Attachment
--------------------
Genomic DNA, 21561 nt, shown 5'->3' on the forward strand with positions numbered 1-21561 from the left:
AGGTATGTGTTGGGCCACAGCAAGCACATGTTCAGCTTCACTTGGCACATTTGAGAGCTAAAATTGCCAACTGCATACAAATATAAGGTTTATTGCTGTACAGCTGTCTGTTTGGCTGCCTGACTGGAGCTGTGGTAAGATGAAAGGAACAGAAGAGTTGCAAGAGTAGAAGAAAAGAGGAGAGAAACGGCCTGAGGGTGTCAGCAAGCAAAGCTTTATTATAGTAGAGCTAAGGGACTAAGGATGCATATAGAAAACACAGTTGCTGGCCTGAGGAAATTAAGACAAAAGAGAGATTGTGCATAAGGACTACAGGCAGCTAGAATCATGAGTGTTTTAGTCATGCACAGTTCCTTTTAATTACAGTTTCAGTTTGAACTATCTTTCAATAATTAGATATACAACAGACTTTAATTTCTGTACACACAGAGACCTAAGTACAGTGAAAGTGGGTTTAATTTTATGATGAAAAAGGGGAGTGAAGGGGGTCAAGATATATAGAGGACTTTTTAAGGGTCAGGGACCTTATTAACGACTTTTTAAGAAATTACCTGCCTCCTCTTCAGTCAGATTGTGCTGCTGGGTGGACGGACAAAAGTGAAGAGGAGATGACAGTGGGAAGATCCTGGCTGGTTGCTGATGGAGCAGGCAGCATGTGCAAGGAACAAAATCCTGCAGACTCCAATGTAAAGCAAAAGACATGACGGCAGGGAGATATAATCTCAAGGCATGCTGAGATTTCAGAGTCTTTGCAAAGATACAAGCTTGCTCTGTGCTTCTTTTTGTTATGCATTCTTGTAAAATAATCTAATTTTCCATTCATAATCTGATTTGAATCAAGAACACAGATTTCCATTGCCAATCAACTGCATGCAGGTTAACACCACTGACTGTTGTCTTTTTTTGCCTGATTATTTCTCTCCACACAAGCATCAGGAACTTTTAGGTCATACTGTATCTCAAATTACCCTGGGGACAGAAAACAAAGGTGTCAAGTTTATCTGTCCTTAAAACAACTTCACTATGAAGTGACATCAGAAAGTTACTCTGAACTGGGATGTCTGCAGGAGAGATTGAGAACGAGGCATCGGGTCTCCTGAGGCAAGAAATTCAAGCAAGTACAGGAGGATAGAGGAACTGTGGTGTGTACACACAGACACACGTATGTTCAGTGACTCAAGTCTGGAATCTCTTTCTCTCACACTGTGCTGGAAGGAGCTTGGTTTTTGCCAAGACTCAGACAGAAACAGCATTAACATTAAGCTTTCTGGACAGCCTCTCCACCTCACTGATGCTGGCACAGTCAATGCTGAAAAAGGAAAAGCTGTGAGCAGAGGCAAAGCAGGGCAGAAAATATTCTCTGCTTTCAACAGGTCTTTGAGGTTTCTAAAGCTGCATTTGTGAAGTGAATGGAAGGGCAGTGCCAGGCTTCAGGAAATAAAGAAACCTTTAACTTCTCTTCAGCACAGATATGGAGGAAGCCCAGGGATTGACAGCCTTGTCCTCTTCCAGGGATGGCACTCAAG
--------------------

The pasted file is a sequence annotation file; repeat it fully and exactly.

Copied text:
Genomic DNA, 21561 nt, shown 5'->3' on the forward strand with positions numbered 1-21561 from the left:
AGGTATGTGTTGGGCCACAGCAAGCACATGTTCAGCTTCACTTGGCACATTTGAGAGCTAAAATTGCCAACTGCATACAAATATAAGGTTTATTGCTGTACAGCTGTCTGTTTGGCTGCCTGACTGGAGCTGTGGTAAGATGAAAGGAACAGAAGAGTTGCAAGAGTAGAAGAAAAGAGGAGAGAAACGGCCTGAGGGTGTCAGCAAGCAAAGCTTTATTATAGTAGAGCTAAGGGACTAAGGATGCATATAGAAAACACAGTTGCTGGCCTGAGGAAATTAAGACAAAAGAGAGATTGTGCATAAGGACTACAGGCAGCTAGAATCATGAGTGTTTTAGTCATGCACAGTTCCTTTTAATTACAGTTTCAGTTTGAACTATCTTTCAATAATTAGATATACAACAGACTTTAATTTCTGTACACACAGAGACCTAAGTACAGTGAAAGTGGGTTTAATTTTATGATGAAAAAGGGGAGTGAAGGGGGTCAAGATATATAGAGGACTTTTTAAGGGTCAGGGACCTTATTAACGACTTTTTAAGAAATTACCTGCCTCCTCTTCAGTCAGATTGTGCTGCTGGGTGGACGGACAAAAGTGAAGAGGAGATGACAGTGGGAAGATCCTGGCTGGTTGCTGATGGAGCAGGCAGCATGTGCAAGGAACAAAATCCTGCAGACTCCAATGTAAAGCAAAAGACATGACGGCAGGGAGATATAATCTCAAGGCATGCTGAGATTTCAGAGTCTTTGCAAAGATACAAGCTTGCTCTGTGCTTCTTTTTGTTATGCATTCTTGTAAAATAATCTAATTTTCCATTCATAATCTGATTTGAATCAAGAACACAGATTTCCATTGCCAATCAACTGCATGCAGGTTAACACCACTGACTGTTGTCTTTTTTTGCCTGATTATTTCTCTCCACACAAGCATCAGGAACTTTTAGGTCATACTGTATCTCAAATTACCCTGGGGACAGAAAACAAAGGTGTCAAGTTTATCTGTCCTTAAAACAACTTCACTATGAAGTGACATCAGAAAGTTACTCTGAACTGGGATGTCTGCAGGAGAGATTGAGAACGAGGCATCGGGTCTCCTGAGGCAAGAAATTCAAGCAAGTACAGGAGGATAGAGGAACTGTGGTGTGTACACACAGACACACGTATGTTCAGTGACTCAAGTCTGGAATCTCTTTCTCTCACACTGTGCTGGAAGGAGCTTGGTTTTTGCCAAGACTCAGACAGAAACAGCATTAACATTAAGCTTTCTGGACAGCCTCTCCACCTCACTGATGCTGGCACAGTCAATGCTGAAAAAGGAAAAGCTGTGAGCAGAGGCAAAGCAGGGCAGAAAATATTCTCTGCTTTCAACAGGTCTTTGAGGTTTCTAAAGCTGCATTTGTGAAGTGAATGGAAGGGCAGTGCCAGGCTTCAGGAAATAAAGAAACCTTTAACTTCTCTTCAGCACAGATATGGAGGAAGCCCAGGGATTGACAGCCTTGTCCTCTTCCAGGGATGGCACTCAAG